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UND has rung up a legal bill of $115,000 in state funds for a recent out-of-court settlement in a sexual harassment suit brought by a former psychology professor. The figure is nearly half the amount UND has filed in claim from the State Insurance Reserve Fund since Herald investigation found. Those UND legal experts or losses total nearly a quarter-million dollars, according to the North Dakota University System office in Bismarck.

The latest claim will be paid out of the state insurance pool to Sheila Deitz, now teaching at the University of Denver, and to attorneys on both sides. Deitz filed a federal court lawsuit in April 1992 saying that she and other women in the department during the late '80s had been exposed to an atmosphere of intimidation and other unwelcome behavior from the male professors. The former director of clinical training for the UND psychology department also claimed she was passed over for re-appointment, as a result of her complaints of harassment. UND said it was not liable for any of the alleged actions, and denied wrongdoing by university officials or faculty. Even so, Deitz case turned out to be the most expensive among four UND settlements totaling $234,857 in the past three years. Lawyers for UND and Deitz refused to give details of their out-of-court agreement this spring. State open-record laws, however, do not apply to claims that the state Insurance pool agrees to pay. Those figures were made available at the Herald's request.

The Bismarck-based reserve fund, headed by Executive Director Steven Spilde, has a policy of not releasing information to the public, unless requested through a member institution. "The reserve decides whether to pay a settlement," Pat Seaworth noted. He is the Bismarck attorney for the North Dakota University System. He said UND claims total more than all the other 10 state-run campuses combined. Only six or seven claims have been made by state-run universities or colleges since the insurance pool was established in the mid-80's. "With Deitz, it's my understanding there was a payment of $90,000, which as I recall, included $65,000 to Deitz and $25,000 to her attorneys for fees. The rest (about $24,000) was for UND attorney fees," Seaworth said. Gary Thune of Bismarck represented UND in the Deitz case. His firm also had represented UND in an earlier case of reported sexual harassment, in which legal fees claimed by UND totaled nearly $66,000.

UND has not had a full-time lawyer on staff since about 1990. Then-President Tom Clifford reduced a full-time legal counsel to a half-time position, then did away with a UND legal office altogether in favor of contracting for services or using the state attorney general's office.*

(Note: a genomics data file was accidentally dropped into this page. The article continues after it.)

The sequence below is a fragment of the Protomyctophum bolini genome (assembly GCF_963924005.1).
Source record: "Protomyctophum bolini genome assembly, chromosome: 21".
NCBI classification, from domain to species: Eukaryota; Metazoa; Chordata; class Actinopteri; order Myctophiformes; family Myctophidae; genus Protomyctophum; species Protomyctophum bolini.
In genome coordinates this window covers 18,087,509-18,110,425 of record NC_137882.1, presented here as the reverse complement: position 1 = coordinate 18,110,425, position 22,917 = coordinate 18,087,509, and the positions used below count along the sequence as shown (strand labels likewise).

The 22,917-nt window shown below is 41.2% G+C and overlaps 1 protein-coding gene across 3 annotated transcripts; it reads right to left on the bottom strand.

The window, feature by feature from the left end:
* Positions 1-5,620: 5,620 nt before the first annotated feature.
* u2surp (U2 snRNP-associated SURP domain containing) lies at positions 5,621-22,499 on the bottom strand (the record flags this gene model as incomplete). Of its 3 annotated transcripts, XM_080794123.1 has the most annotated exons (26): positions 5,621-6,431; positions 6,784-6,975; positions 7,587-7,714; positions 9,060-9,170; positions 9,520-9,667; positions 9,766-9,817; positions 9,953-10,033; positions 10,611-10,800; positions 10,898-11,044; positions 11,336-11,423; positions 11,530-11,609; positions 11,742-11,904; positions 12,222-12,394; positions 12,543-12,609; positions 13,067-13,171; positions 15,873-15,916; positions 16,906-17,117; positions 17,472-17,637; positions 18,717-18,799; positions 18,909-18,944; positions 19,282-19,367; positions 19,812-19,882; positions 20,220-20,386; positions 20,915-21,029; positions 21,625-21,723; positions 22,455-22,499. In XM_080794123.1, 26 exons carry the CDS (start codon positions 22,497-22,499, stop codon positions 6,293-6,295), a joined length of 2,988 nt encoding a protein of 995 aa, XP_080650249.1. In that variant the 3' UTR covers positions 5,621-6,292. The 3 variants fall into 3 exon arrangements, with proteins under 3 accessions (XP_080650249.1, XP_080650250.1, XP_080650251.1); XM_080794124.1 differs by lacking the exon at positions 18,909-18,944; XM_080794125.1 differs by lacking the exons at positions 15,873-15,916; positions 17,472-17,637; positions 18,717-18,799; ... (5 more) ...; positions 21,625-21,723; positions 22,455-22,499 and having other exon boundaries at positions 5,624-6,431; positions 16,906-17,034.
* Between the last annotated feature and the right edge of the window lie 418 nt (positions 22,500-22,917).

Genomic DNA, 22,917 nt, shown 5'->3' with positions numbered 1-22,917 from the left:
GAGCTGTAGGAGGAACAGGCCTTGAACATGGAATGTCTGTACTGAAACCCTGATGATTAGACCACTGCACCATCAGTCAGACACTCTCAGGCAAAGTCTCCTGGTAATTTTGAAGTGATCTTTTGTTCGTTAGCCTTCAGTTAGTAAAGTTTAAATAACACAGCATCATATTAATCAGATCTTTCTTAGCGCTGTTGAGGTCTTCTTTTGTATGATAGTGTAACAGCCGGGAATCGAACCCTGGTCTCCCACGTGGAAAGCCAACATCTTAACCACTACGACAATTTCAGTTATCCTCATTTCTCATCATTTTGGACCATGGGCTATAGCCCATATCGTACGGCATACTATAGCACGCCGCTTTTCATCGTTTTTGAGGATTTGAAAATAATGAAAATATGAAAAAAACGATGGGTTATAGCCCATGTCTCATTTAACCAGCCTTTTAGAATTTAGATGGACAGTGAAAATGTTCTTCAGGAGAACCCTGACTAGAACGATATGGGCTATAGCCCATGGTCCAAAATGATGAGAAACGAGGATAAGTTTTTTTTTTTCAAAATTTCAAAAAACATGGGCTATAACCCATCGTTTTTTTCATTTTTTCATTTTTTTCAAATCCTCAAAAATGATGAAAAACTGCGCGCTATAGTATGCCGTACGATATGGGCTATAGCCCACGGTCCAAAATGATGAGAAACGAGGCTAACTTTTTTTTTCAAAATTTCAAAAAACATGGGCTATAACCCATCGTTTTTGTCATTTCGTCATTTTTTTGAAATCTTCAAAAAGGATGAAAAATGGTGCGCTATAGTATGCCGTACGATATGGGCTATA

The recent claims included $66,000 for legal fees in a sexual harassment suit brought by former UND graduate student Mary Leadbetter against her physiology professor, Richard Rose. A 3-2 vote by the State Supreme Court upheld "sovereign immunity" for UND in the case, and the university was dismissed as a defendant in a $1 million civil suit brought by Leadbetter. She said that Rose sexually assaulted her in a hotel room in New Orleans, where they were at an academic conference in 1989. Leadbetter settled out of court last year. Rose, now at the Chicago Medical School, denied her charges before he resigned as physiology chairman at UND in 1990.**

Other UND legal expenses and losses included $49,000 for settling a wrongful firing complaint by Gail Norman, former box office manager at the Chester Fritz Auditorium. She was fired in July 1989, months after nearly $10,000 was stolen by her assistant manager, Patti Papenfuss, who admitted later to falsifying deposits and receipts at the Fritz. Papenfuss, who received a suspended five-year prison sentence, lives out of state now, and  has been making regular restitution payments of about $200 a month, according to Rick Brown, assistant state's attorney for Grand Forks County.

Source: Grand Forks Herald, June 15, 1993

*As of the posting of this report on October 20, 2000, UND hired Julie Evans an University of North Dakota General Counsel, but this individual has never practiced law outside of an academic setting.

** More on this topic will be presented on this site in the future

***Note: UND rung up over $250,000.00 in legal fees and loses in about a 3 year time period (1989-1991).  We have not been able to get more accurate or recent figures because the North Dakota state agency in charge of paying for this type of loss has refused to provide any information on this subject.